Friday, July 6, 2018

UK Camoufleur Norman Wilkinson Visits as Advisor

Reginald Higgins (1919), The Dazzler
Above For the February 1919 issue of The Bystander magazine, Reginald Higgins created this satirical portrait of UK artist and ship camoufleur Norman Wilkinson, with the heading "The Dazzler." The text beneath the caricature reads: LIEUT-COMDR N. WILKINSON, RNVR, AT WORK IN HIS STUDIO: The success achieved by this gallant officer in beating the U-boats was entirely due to the copious experiments carried out regardless of personal comfort to his own studio furniture. The extreme secrecy of the work, moreover, proved an incessant strain. As reproduced in James Taylor, Dazzle: Disugise and Disruption in War and Art (Oxford: Pool of London Press, 2016).

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BRITAIN’S MASTER CAMOUFLEUR SAILS: Lieutenant-Commander Wilkinson Is Originator Of “Dazzle System” For Protecting Ships: CAME HERE TO CONFER WITH U.S. CAMOUFLEURS: Applied System To Liner Leviathan, Then Took Honeymoon Trip On The Vessel in The Evening Sun (New York), Tuesday, April 30, 1918, p. 9—

New York, April 30—It is not often that a foreign officer slips into and out of the United States on an important errand without the public hearing anything about it. But that is just what Lieutenant-Commander Norman Wilkinson, of the British Navy, has done. He sailed the other day for England, after several weeks in this country on a mission that vitally concerns the safety of the great merchant fleet that is now in construction in United States shipyards, as well as the vessels, naval and commercial, that are already carrying American men and stores through the U-boat zone to Europe.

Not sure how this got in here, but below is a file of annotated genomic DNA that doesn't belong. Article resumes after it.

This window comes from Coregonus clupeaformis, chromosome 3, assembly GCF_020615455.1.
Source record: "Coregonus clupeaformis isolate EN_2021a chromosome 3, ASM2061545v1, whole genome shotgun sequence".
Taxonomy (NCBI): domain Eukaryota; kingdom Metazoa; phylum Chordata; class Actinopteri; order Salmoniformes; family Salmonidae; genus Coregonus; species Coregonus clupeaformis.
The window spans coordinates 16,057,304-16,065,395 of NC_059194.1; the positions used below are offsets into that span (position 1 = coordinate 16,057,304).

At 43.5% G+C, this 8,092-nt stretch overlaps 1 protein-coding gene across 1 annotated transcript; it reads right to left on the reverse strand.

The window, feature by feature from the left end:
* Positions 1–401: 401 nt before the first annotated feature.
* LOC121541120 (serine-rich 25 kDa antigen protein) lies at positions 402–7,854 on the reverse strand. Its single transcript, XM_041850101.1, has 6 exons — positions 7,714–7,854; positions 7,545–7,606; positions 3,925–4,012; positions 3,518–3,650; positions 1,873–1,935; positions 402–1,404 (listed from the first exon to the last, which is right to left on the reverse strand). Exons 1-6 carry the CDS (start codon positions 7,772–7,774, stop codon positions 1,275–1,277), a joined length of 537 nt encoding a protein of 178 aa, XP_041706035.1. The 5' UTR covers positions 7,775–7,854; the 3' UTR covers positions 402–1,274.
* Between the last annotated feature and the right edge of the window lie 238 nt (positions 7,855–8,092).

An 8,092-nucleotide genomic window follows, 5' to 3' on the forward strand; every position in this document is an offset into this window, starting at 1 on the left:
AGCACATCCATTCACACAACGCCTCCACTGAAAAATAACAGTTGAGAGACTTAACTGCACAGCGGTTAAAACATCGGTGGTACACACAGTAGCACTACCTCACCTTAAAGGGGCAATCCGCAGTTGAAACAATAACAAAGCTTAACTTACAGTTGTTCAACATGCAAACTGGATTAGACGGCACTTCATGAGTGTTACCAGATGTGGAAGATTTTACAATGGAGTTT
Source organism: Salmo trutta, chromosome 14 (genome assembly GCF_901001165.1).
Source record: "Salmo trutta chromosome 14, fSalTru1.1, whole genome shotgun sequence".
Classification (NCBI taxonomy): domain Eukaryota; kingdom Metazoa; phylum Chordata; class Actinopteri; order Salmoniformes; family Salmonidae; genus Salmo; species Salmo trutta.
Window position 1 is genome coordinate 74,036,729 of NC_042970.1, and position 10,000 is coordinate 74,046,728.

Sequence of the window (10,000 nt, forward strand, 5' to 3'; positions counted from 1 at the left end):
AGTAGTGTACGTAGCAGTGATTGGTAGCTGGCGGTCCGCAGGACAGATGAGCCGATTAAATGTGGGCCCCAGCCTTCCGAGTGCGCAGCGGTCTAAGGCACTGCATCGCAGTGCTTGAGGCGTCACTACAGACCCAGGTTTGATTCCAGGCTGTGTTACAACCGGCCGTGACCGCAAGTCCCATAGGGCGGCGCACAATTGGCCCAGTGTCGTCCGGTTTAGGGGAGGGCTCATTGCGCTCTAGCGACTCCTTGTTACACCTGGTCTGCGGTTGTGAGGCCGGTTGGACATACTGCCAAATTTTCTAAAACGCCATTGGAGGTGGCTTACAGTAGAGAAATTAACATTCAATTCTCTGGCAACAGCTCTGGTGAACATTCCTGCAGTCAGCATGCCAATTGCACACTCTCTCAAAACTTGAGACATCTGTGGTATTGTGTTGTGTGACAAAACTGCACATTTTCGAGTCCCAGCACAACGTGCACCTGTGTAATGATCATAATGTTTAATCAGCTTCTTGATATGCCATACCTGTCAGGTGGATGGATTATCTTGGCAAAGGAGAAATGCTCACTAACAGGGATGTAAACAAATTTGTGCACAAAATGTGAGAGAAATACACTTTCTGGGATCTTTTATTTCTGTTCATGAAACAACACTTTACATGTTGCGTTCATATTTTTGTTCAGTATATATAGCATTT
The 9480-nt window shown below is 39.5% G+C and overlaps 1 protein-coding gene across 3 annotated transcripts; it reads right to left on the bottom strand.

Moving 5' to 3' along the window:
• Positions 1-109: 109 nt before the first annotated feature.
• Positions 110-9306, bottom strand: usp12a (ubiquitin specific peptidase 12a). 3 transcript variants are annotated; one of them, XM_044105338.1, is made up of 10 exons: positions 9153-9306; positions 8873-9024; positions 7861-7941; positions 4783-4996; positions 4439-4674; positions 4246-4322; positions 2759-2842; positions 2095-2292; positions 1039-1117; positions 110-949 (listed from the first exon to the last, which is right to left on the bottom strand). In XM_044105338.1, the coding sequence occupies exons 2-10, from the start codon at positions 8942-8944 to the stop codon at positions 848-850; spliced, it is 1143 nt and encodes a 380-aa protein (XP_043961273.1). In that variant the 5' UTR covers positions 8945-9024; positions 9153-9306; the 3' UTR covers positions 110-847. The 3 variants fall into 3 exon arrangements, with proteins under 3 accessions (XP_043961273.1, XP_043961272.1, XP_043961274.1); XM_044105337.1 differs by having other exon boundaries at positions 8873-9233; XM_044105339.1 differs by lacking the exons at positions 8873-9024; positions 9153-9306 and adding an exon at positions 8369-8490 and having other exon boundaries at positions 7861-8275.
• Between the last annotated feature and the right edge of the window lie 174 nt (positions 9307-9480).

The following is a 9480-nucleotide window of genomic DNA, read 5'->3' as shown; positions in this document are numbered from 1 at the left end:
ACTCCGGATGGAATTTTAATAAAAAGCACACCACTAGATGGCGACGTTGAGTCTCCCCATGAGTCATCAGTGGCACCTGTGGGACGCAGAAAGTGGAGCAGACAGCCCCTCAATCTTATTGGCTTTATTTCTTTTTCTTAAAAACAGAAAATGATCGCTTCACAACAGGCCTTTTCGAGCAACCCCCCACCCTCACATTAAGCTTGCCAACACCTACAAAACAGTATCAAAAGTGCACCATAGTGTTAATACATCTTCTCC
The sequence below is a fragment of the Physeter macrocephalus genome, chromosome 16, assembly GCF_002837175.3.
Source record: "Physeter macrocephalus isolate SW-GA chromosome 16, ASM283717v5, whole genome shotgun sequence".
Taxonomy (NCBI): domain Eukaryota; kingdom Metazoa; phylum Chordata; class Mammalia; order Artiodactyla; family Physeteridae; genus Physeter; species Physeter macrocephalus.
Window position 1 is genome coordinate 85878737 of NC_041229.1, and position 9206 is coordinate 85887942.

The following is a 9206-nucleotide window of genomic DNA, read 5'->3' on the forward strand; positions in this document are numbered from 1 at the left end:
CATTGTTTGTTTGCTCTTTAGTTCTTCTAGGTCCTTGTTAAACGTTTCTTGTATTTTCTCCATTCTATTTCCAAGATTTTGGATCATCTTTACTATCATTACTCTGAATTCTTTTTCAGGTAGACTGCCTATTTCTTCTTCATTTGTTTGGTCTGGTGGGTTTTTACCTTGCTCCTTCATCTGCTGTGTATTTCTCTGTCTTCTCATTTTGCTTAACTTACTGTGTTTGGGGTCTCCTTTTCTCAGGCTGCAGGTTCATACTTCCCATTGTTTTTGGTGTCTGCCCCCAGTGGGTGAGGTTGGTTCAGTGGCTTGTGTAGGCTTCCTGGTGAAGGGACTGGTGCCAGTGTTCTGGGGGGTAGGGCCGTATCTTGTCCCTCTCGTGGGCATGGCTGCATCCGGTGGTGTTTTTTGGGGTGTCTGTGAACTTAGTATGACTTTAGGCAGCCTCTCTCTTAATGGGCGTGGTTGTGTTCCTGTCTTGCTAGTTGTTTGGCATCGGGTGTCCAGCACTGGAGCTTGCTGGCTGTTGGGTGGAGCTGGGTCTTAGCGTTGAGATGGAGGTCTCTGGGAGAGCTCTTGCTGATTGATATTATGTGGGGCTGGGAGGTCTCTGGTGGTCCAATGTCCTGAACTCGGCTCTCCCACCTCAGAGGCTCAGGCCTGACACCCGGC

Commander Wilkinson may be called the originator of the “dazzle system” of ship camouflage, for the protection of vessels against submarines. The British Government lent him to this country for a few weeks in order that he could meet the members of the recently organized Camouflage Bureau in our Navy Department, given them his ideas, and pick up any suggestions for his own benefit that he might get as a result of seeing the work and talking with the men who have been developing camouflage in this country.

Seeks To Confuse Submarines

Right here it may be interpolated that the “dazzle system” of camouflage does not aim primarily at making a ship invisible. Considering the many kinds of weather and the varying backgrounds that vessel has to encounter, Commander Wilkinson has come to the conclusion that the “invisible ship” is an impossibility. His system seeks by the application of large contrasting masses of light and dark paint to confuse the submarine in regard to the oultine and the direction of the ship chosen as a target, and so make it likely that the torpedo will go astray.


USS Leviathan (1918)


Commander Wilkinson has at least the courage of his convictions in regard to camouflage. Just previous to his trip to America he was asked to apply his system to the world’s largest steamship, the [USS] Leviathan—which used to be the German liner Vaterland—when she reached Europe at the termination of her first transatlantic trip under the American flag. Another thing that Commander Wilkinson did just previous to his trip to America was to get married. Equally satisfied, apparently, both with his wife and his newly decorated German ship, he engaged passage upon it for his bride and himself, and combined a honeymoon trip to America with the trial run of the big liner under his own camouflage design.